“We assume too much about the people around us,” she said. “We rarely try to find out who they really are. I thought I was different, but I was guilty, too.”

“Judgment and assumption are survival instincts, they’re evolutionary.”

“That may be, but some assumptions lead us to let the best things in life pass by,” she said, taking David’s hand and pressing the card into his palm. “What do you have to lose?”

It was the first time that a woman had touched him in years.


The entrance to Empathy Shoes was tucked behind a walk-in refrigerator in the basement of a Chinese restaurant. There were no passwords, just awkward stares from the kitchen staff – undoubtedly illegal immigrants – when David pushed through the saloon-style doors in search of the basement. The location was implausible, yet no one from the restaurant had tried to stop him, so he pressed the buzzer beside the unmarked door.

A chubby man around David’s age answered and waved him into a small vestibule. The man was African American – black, David thought, why couldn’t you just say black? – which gave David pause. Walking into a basement in the Bronx alone with a black guy was high on the list of things you shouldn’t do if you wanted to celebrate another birthday.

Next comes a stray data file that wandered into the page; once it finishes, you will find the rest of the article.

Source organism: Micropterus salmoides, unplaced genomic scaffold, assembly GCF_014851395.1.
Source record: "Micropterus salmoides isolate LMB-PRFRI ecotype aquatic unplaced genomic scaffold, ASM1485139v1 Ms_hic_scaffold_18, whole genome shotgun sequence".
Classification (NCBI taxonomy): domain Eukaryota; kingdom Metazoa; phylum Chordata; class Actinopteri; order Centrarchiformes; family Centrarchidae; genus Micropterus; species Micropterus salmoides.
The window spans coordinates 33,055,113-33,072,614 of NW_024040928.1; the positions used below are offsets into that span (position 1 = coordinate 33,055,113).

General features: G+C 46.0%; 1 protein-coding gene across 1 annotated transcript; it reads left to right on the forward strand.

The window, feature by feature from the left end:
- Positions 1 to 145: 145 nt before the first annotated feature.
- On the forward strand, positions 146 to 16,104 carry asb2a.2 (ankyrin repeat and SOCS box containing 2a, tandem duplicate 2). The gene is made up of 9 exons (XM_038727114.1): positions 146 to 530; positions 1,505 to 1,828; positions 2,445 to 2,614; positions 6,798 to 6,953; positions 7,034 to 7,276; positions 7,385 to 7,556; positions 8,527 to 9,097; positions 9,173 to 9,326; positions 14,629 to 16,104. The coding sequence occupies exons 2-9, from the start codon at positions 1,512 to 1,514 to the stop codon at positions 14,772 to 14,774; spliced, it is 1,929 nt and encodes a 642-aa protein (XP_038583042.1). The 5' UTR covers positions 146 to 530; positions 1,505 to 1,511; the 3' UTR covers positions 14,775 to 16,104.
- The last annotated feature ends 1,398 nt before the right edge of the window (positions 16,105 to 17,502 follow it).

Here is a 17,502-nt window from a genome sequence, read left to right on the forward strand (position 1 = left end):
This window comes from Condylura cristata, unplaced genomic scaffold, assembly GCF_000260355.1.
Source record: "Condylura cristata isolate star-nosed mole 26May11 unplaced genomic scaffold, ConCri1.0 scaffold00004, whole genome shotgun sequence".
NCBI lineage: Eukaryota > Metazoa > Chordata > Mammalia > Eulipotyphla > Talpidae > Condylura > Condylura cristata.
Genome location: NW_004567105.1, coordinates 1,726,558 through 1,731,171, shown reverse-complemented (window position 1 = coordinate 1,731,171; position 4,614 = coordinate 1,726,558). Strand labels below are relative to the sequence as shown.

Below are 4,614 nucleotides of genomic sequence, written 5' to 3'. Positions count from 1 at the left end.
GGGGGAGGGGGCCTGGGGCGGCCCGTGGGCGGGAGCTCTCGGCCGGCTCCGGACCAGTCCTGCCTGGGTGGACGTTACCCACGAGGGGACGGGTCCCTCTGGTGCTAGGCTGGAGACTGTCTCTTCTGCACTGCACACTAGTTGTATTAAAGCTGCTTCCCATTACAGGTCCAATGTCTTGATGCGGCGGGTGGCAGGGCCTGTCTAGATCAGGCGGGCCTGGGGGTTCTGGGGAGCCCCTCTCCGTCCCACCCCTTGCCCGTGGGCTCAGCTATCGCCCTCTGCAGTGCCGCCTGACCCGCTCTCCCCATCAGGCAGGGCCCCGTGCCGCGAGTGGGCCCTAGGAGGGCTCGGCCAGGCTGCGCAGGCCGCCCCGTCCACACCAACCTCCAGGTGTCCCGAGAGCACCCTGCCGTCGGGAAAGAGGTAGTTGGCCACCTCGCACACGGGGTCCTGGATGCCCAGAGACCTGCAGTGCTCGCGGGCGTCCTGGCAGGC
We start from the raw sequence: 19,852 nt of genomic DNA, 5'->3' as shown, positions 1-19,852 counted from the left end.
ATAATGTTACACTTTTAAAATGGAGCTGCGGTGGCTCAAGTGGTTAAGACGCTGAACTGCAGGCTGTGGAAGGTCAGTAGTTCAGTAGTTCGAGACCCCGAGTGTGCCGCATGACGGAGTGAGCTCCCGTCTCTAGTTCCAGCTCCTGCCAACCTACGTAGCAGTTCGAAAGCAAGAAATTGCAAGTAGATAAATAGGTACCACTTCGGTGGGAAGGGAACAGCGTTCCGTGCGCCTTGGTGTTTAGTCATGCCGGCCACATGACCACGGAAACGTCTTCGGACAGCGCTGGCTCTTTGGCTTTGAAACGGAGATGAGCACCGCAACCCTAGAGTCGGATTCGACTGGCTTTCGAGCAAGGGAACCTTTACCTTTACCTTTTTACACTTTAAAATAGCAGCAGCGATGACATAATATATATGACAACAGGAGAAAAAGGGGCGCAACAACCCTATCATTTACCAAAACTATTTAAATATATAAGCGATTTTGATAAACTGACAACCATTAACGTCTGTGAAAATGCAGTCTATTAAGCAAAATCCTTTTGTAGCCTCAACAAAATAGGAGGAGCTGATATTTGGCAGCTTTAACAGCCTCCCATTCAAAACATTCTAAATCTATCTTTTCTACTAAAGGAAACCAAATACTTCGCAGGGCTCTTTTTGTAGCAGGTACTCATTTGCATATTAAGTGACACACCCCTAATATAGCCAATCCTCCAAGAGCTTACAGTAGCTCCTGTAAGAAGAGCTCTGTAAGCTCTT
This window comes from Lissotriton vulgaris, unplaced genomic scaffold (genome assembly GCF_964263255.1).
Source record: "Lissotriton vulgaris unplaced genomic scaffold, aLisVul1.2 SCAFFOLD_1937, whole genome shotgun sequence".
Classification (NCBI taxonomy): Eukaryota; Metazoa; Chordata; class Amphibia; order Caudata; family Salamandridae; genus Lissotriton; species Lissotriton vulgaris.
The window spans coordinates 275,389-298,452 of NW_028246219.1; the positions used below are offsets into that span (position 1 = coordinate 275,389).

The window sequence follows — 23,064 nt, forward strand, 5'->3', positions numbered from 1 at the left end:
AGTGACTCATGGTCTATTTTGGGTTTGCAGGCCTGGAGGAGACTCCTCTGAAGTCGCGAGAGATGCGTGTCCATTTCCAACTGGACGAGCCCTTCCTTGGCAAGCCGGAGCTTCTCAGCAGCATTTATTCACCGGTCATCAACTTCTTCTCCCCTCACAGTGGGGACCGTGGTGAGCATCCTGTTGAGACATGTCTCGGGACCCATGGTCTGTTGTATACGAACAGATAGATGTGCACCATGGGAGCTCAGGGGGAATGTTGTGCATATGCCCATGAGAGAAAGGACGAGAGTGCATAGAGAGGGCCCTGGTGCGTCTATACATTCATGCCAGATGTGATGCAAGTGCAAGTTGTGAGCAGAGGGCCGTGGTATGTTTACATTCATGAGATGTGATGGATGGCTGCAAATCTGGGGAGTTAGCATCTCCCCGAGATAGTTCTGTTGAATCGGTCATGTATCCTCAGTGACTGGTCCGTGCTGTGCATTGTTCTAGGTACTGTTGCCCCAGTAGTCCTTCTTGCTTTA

“I’m sorry, is this Empathy Shoes?” David asked.

“Do you have a card?”

“This?” David asked, offering the scrappy business card.

“That,” the man said. “Come in, we can help you.”

“Who said I need help?”

“You wouldn’t be here if you didn’t.”

“Well, I’m not entirely sure what this is supposed to be. I heard about some life-changing experience,” David said, taking in the array of bygone soul singers caged in cheap frames on the vestibule walls. “Seems unlikely.”

“It has the potential to be life changing,” the man said. “That depends on you.”

“That sounds like a lot of responsibility.”

“It’s worth it,” the man said. “I’m Vernon.”

“How does this work, Vern?”

“The room behind me is full of clothing, everything you can imagine. You go in and dig around until you find something that interests you, something that you normally wouldn’t wear, then you put it on in the changing room.”

“What if it doesn’t fit?”

“You squeeze. Once it’s on, you hit the runway.”

“The runway?”

“Yes, the runway. You walk to the end and back wearing your item. I won’t unlock the door until you make the full trip.”

“Hold on, what door? When do you lock the door?” David asked, back stepping towards the entrance.

“The changing room door. Once you’re in, I lock it. You access the runway through another door on the far side of the changing room. I let you out once you’ve walked.”